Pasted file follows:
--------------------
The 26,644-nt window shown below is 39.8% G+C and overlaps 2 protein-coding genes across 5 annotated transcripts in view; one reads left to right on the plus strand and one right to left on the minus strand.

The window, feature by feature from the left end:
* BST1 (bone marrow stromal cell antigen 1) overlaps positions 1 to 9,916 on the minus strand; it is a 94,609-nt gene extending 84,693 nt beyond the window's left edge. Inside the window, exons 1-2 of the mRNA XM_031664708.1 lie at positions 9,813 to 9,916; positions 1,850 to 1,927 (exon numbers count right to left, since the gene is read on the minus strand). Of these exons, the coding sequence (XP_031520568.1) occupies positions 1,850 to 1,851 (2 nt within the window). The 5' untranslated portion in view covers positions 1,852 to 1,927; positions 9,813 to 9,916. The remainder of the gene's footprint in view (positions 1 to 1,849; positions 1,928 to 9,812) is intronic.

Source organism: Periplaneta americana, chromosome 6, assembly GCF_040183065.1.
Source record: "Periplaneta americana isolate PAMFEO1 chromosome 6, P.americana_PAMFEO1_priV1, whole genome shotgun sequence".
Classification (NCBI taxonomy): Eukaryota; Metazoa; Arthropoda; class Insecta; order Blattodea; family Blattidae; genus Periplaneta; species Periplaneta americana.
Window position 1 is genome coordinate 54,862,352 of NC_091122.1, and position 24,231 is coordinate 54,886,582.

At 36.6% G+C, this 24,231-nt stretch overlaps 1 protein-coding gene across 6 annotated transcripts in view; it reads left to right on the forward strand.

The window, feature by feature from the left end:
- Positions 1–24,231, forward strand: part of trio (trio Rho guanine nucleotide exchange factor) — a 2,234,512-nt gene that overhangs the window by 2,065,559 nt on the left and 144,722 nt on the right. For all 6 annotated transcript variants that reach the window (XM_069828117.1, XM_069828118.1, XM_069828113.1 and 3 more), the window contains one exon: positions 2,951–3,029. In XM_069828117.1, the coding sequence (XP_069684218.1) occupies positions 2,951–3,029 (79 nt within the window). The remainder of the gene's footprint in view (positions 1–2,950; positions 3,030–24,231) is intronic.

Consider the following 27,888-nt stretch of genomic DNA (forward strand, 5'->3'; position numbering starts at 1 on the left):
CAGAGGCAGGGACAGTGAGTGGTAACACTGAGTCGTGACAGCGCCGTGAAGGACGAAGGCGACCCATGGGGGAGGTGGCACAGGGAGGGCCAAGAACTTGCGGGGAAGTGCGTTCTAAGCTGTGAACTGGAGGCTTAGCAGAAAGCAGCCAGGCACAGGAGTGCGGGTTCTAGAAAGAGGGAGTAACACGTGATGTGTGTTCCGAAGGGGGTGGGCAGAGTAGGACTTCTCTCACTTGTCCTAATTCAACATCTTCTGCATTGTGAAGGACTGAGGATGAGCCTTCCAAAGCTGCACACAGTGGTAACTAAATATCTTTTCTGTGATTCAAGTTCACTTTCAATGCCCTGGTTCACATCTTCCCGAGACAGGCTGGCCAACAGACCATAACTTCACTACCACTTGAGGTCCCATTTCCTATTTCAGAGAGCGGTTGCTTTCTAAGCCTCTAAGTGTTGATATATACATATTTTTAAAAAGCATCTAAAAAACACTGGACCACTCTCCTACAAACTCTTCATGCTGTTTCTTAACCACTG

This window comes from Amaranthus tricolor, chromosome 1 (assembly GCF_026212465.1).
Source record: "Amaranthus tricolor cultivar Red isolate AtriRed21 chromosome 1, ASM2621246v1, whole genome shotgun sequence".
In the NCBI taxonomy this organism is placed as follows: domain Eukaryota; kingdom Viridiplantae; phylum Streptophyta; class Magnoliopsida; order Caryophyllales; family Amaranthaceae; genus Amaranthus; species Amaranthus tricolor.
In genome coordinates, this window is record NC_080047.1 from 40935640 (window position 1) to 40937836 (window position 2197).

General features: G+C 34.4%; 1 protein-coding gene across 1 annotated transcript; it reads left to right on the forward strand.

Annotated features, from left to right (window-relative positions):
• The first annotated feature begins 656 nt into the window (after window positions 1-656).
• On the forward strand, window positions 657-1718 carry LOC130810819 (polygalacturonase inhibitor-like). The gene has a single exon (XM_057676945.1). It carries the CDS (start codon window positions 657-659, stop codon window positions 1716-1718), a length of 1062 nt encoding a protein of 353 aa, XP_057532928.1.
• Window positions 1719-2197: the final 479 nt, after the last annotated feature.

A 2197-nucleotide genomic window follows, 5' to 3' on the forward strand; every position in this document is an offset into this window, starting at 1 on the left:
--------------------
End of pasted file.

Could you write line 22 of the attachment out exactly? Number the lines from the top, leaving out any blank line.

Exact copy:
A 2197-nucleotide genomic window follows, 5' to 3' on the forward strand; every position in this document is an offset into this window, starting at 1 on the left: